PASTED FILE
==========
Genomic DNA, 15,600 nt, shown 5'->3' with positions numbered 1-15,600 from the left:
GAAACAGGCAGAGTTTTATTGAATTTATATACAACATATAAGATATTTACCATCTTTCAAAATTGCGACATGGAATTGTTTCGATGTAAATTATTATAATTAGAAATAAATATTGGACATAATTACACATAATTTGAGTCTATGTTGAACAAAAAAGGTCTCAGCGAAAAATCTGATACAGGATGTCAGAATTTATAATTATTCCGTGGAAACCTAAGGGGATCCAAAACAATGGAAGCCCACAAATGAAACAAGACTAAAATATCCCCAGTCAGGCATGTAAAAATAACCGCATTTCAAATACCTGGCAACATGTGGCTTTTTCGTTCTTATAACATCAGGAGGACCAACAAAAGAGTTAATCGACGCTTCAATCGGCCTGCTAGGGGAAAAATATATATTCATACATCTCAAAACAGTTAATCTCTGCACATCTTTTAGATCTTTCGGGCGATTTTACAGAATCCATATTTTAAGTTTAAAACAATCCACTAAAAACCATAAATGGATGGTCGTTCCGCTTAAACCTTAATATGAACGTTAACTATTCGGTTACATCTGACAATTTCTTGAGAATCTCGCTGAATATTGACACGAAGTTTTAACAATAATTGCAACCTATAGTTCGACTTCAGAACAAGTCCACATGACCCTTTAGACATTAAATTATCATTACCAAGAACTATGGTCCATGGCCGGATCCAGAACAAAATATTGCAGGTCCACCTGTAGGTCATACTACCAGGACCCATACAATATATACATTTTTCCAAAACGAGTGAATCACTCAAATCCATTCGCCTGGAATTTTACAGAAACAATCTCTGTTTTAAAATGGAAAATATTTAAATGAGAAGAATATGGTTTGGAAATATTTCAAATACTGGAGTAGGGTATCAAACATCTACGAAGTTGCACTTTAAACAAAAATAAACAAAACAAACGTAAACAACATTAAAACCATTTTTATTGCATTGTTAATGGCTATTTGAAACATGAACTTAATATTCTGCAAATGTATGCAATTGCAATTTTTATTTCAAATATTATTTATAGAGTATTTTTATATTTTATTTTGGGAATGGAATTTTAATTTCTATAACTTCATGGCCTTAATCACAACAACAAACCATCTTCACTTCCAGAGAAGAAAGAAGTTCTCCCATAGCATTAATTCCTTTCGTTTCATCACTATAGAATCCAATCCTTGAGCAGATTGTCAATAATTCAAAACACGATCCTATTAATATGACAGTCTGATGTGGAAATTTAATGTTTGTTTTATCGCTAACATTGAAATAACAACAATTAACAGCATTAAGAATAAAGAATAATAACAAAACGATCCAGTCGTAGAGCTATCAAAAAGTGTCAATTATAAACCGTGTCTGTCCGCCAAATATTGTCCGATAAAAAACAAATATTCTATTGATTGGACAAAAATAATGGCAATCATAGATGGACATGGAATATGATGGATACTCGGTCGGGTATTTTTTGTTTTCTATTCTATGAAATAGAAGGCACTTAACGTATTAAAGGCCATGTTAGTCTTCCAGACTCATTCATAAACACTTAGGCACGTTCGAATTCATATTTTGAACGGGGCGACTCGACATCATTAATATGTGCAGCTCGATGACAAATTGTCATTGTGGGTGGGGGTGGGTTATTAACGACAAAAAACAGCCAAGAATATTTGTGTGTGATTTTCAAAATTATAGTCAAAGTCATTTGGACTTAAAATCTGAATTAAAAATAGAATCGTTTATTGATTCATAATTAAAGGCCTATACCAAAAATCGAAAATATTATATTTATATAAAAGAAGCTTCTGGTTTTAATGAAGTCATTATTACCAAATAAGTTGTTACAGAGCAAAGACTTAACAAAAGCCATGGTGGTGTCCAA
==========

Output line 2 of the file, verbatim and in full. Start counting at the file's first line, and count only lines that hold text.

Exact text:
GAAACAGGCAGAGTTTTATTGAATTTATATACAACATATAAGATATTTACCATCTTTCAAAATTGCGACATGGAATTGTTTCGATGTAAATTATTATAATTAGAAATAAATATTGGACATAATTACACATAATTTGAGTCTATGTTGAACAAAAAAGGTCTCAGCGAAAAATCTGATACAGGATGTCAGAATTTATAATTATTCCGTGGAAACCTAAGGGGATCCAAAACAATGGAAGCCCACAAATGAAACAAGACTAAAATATCCCCAGTCAGGCATGTAAAAATAACCGCATTTCAAATACCTGGCAACATGTGGCTTTTTCGTTCTTATAACATCAGGAGGACCAACAAAAGAGTTAATCGACGCTTCAATCGGCCTGCTAGGGGAAAAATATATATTCATACATCTCAAAACAGTTAATCTCTGCACATCTTTTAGATCTTTCGGGCGATTTTACAGAATCCATATTTTAAGTTTAAAACAATCCACTAAAAACCATAAATGGATGGTCGTTCCGCTTAAACCTTAATATGAACGTTAACTATTCGGTTACATCTGACAATTTCTTGAGAATCTCGCTGAATATTGACACGAAGTTTTAACAATAATTGCAACCTATAGTTCGACTTCAGAACAAGTCCACATGACCCTTTAGACATTAAATTATCATTACCAAGAACTATGGTCCATGGCCGGATCCAGAACAAAATATTGCAGGTCCACCTGTAGGTCATACTACCAGGACCCATACAATATATACATTTTTCCAAAACGAGTGAATCACTCAAATCCATTCGCCTGGAATTTTACAGAAACAATCTCTGTTTTAAAATGGAAAATATTTAAATGAGAAGAATATGGTTTGGAAATATTTCAAATACTGGAGTAGGGTATCAAACATCTACGAAGTTGCACTTTAAACAAAAATAAACAAAACAAACGTAAACAACATTAAAACCATTTTTATTGCATTGTTAATGGCTATTTGAAACATGAACTTAATATTCTGCAAATGTATGCAATTGCAATTTTTATTTCAAATATTATTTATAGAGTATTTTTATATTTTATTTTGGGAATGGAATTTTAATTTCTATAACTTCATGGCCTTAATCACAACAACAAACCATCTTCACTTCCAGAGAAGAAAGAAGTTCTCCCATAGCATTAATTCCTTTCGTTTCATCACTATAGAATCCAATCCTTGAGCAGATTGTCAATAATTCAAAACACGATCCTATTAATATGACAGTCTGATGTGGAAATTTAATGTTTGTTTTATCGCTAACATTGAAATAACAACAATTAACAGCATTAAGAATAAAGAATAATAACAAAACGATCCAGTCGTAGAGCTATCAAAAAGTGTCAATTATAAACCGTGTCTGTCCGCCAAATATTGTCCGATAAAAAACAAATATTCTATTGATTGGACAAAAATAATGGCAATCATAGATGGACATGGAATATGATGGATACTCGGTCGGGTATTTTTTGTTTTCTATTCTATGAAATAGAAGGCACTTAACGTATTAAAGGCCATGTTAGTCTTCCAGACTCATTCATAAACACTTAGGCACGTTCGAATTCATATTTTGAACGGGGCGACTCGACATCATTAATATGTGCAGCTCGATGACAAATTGTCATTGTGGGTGGGGGTGGGTTATTAACGACAAAAAACAGCCAAGAATATTTGTGTGTGATTTTCAAAATTATAGTCAAAGTCATTTGGACTTAAAATCTGAATTAAAAATAGAATCGTTTATTGATTCATAATTAAAGGCCTATACCAAAAATCGAAAATATTATATTTATATAAAAGAAGCTTCTGGTTTTAATGAAGTCATTATTACCAAATAAGTTGTTACAGAGCAAAGACTTAACAAAAGCCATGGTGGTGTCCAA